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A change in California’s corrections system could mean earlier release or parole hearings for some inmates
Good conduct credits and academic results can help trace a person’s release date or parole hearing date, the California Department of Corrections and Rehabilitation website says. The aim is to inspire incarcerated people to participate in rehabilitation programs, positive activities and “commit to lasting good behavior,” he says.
“Earning additional funds may advance the parole consideration for those convicted of non-violent crimes who have served the full sentence for their predicate offense and who demonstrate that their release to the community would not pose an unreasonable risk of violence in the community, ”the ministry said on its website about the May 1 change.

For individuals serving time for violent offenses, the GCC rate will drop from 20% to just over 33%, or “one day of credit earned for every two days served,” according to the site. Previously, one day of credit equals four days served, the correctional service said.

GCC for second and third strike non-violent violators will now be given one day of credit for each day served, according to the ministry.

And GCC could also be lost as a result of disciplinary action, the website says.

When asked by CNN on how many prisoners this would impact, the corrections department did not provide a response.

The change stems from Proposition 57, “which voters overwhelmingly approved in 2016 and confirmed in November,” Vicky Waters, special advisor and assistant secretary of communications for the Corrections Department, said in a statement to CNN.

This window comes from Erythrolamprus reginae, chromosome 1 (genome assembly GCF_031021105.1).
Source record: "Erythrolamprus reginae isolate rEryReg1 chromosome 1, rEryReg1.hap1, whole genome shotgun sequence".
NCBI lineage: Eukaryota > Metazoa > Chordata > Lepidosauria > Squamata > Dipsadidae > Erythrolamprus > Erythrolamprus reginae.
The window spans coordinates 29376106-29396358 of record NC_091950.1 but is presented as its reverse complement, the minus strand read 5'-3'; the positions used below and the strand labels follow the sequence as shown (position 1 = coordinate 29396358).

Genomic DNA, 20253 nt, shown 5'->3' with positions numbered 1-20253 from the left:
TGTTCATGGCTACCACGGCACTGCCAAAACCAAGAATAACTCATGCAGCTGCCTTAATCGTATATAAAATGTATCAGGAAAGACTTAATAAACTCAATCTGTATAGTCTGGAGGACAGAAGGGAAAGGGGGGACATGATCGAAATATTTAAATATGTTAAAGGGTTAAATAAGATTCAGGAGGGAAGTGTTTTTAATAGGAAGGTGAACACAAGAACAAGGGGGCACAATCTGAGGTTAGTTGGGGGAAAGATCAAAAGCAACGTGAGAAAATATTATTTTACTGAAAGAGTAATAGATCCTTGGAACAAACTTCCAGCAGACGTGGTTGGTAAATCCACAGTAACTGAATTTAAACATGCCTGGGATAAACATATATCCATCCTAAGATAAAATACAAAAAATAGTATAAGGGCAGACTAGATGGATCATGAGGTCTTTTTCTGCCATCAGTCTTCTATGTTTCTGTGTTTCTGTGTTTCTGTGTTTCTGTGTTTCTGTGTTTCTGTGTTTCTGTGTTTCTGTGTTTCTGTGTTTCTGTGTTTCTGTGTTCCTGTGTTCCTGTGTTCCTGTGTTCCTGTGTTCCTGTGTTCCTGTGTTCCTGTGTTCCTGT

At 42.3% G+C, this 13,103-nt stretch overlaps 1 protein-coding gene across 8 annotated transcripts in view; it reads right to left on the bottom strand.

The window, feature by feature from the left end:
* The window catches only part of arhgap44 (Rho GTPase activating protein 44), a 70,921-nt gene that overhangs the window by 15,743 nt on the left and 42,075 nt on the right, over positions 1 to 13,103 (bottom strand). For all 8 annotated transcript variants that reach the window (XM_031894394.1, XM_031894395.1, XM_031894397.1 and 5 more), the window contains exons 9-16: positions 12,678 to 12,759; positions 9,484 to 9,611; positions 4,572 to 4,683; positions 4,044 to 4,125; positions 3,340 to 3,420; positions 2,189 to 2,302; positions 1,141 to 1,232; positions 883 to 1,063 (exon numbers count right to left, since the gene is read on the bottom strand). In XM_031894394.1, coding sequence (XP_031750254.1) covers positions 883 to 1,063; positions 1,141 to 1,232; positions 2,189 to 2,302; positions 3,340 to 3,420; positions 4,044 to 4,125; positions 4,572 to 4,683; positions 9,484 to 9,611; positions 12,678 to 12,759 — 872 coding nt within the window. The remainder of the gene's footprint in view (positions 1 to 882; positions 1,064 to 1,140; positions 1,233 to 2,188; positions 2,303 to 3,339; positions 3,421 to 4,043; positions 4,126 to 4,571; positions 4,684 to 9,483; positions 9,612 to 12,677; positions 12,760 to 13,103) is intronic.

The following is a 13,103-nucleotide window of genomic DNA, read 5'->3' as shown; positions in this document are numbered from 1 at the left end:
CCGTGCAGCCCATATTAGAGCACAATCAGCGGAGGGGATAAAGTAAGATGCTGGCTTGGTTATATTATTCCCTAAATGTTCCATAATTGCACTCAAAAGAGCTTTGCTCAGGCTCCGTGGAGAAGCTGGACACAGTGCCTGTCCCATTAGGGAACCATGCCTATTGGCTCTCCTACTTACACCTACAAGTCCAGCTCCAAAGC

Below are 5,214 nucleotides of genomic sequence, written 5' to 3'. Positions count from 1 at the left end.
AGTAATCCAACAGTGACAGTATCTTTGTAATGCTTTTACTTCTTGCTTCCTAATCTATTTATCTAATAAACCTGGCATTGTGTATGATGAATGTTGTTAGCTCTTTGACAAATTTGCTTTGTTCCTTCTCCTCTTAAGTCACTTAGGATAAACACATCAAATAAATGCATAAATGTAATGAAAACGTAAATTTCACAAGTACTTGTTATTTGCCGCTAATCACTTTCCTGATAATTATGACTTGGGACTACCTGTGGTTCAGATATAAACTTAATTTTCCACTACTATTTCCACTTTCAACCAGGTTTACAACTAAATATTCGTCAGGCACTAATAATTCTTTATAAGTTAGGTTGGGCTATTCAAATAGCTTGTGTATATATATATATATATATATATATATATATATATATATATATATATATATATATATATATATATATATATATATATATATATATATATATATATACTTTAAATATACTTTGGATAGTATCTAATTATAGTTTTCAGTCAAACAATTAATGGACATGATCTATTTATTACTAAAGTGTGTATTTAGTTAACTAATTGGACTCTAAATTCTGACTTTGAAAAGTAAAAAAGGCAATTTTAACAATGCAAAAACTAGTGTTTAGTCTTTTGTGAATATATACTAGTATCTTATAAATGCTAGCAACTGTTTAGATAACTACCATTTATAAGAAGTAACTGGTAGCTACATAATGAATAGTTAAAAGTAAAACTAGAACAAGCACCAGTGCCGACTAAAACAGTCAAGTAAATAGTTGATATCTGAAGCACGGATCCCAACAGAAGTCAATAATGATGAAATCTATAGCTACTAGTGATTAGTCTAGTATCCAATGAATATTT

Prop 57 allows the correctional service “to grant sentence credits for rehabilitation, good behavior or academic performance” and requires the ministry “to pass regulations to implement new parole and sentence credit provisions and certify that they improve public safety, ”says its website.

“These are emergency regulations that come into effect today,” CDCR press secretary Dana Simas told CNN. “The CDCR will submit standing regulations for consideration, including a public hearing and the possibility of making public comments,” said Simas.

This effort inspires individuals to have “good sustainable behavior and encourages them to participate in rehabilitation and education programs, which can help reduce recidivism to make our communities safer,” Waters said.


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